Sunday brings us the Daytona 500, baby, known as The Great American Race. Every February, tens of thousands of people from all over the country descend on Daytona Beach for the spectacle. Some call it the ‘Super Bowl’ of auto-racing, but the truth is that the Daytona 500 is the first race of the season.
Fun Fact: Mr. R. and I attended FIVE Daytona 500s in a row, back when we had running around money. It’s an amazing experience, whether or not you enjoy NASCAR. We’d been dating less than a year when I mentioned that it was one of my ‘bucket list’ items, so for my birthday in October, Mr. R. purchased tickets for the following February. When I told one of my friends, she said, “When you break up, can I have his ticket?” A few years later, I had to divorce that friend, but that’s a story for another post.
And so it was that we attended our first Daytona 500 in February 2007. Our seats were on the back stretch, not the best seats in the place, but we were thrilled. Words can’t adequately describe the moment when the cars first roar past at nearly 200 miles per hour. In later visits we sat on the front stretch between the start-finish line and turn one, right across the exit to Pit Road. We sat low in the stands, once on Row 2, which turned out to be the front row. Ear plugs are necessary, and you can feel the roar of the engines in your chest. You need to have a cover on your drink because you get sprinkled with tiny particles of rubber. Being directly across from the pits, you have a great view of the drivers and the pit crews.
The race isn’t the only attraction at the Daytona 500. Outside the speedway there’s a whole city set up with interactive fan activities and every driver has at least one merchandise truck. The on-track pageantry is really something to see, from the Budweiser Clydesdales to the driver introductions to the pre-race entertainment.
The first year we went, we walked around the whole place just to get a feel for it. At one point, we saw a place where there was a gap in the fence and you could look straight out onto the track. A female security guard was stationed at that spot. Mr. R. approached the woman with a big smile. “Would it be okay if I just ran across the track and ran back? Real quick?” he asked her.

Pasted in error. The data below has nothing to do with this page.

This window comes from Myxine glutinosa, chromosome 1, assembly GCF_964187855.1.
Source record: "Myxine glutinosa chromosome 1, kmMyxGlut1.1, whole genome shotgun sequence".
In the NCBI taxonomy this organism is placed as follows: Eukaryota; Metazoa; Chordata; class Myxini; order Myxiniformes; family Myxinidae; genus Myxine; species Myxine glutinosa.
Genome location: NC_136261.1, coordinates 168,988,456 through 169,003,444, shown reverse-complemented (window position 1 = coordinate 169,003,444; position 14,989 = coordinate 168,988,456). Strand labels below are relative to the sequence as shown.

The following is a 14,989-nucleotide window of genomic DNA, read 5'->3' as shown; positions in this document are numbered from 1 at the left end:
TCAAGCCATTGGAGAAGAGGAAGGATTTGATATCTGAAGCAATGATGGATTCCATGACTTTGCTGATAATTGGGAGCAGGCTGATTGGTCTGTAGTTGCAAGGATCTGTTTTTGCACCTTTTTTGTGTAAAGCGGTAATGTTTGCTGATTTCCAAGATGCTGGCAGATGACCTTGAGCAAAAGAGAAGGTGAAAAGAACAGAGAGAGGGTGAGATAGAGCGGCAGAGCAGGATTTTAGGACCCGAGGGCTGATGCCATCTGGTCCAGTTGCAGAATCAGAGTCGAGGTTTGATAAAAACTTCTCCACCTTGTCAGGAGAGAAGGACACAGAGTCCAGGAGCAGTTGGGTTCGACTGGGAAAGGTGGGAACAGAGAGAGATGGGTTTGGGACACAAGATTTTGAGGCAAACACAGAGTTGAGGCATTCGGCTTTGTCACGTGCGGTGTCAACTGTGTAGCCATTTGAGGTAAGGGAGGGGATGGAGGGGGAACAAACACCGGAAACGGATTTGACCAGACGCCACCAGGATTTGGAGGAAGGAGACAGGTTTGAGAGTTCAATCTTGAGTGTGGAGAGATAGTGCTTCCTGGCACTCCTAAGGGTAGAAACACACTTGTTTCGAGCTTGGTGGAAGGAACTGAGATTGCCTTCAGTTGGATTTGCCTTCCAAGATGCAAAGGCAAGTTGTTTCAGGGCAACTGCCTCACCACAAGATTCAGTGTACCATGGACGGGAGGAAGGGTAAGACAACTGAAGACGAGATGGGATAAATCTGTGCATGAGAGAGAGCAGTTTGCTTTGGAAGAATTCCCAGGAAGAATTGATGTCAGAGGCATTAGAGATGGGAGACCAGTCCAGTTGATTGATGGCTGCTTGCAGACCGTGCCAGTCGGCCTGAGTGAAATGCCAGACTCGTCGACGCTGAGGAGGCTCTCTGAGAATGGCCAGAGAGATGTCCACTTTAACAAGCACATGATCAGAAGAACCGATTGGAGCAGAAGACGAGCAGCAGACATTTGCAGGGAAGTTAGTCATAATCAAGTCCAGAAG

“Uh–NO!” she spluttered.
“But I’m really, really fast,” he added. We died laughing.
One of my favorite stories is the year that Brad Paisley gave a mini-concert directly across from the start-finish line. Our seats were much further down and only those ticket-holders were allowed in that section but I really wanted to see him. Mr. R. headed on in like a boss until we were stopped by an usher. “May I see your tickets, please?” he said.
I rolled my eyes at Mr. R. “I just put the tickets away,” I complained.
“I’m sorry, ma’am,” the usher apologized.
I dug them out of my purse and waited for him to tell us we couldn’t come in. Instead, he looked over the tickets, handed them back to me, and apologized again. “I’m sorry. Go on in,” he said.
Some things to consider if you ever go:
- Pay to park near the speedway, like at the mall right across the street. Do NOT, I repeat, do NOT use the free parking. They put out in a pasture somewhere and load you up onto school buses. We literally spent five hours after the race was over just waiting to get out of the pasture.
- You’re allowed to bring in food and drinks–so DO.
- Remember ear plugs.
- If you’re considering purchasing the official program with commemorative die-cast, do it right away. They sell out quickly.
- Tickets for the front stretch are more expensive, and worth it.
- And, oh, by the way, there’s a Krispy Kreme just down the street from the speedway. Just saying…
I’m a little sad to be watching this year’s race from home. But we have great memories of our times at The Great American Race.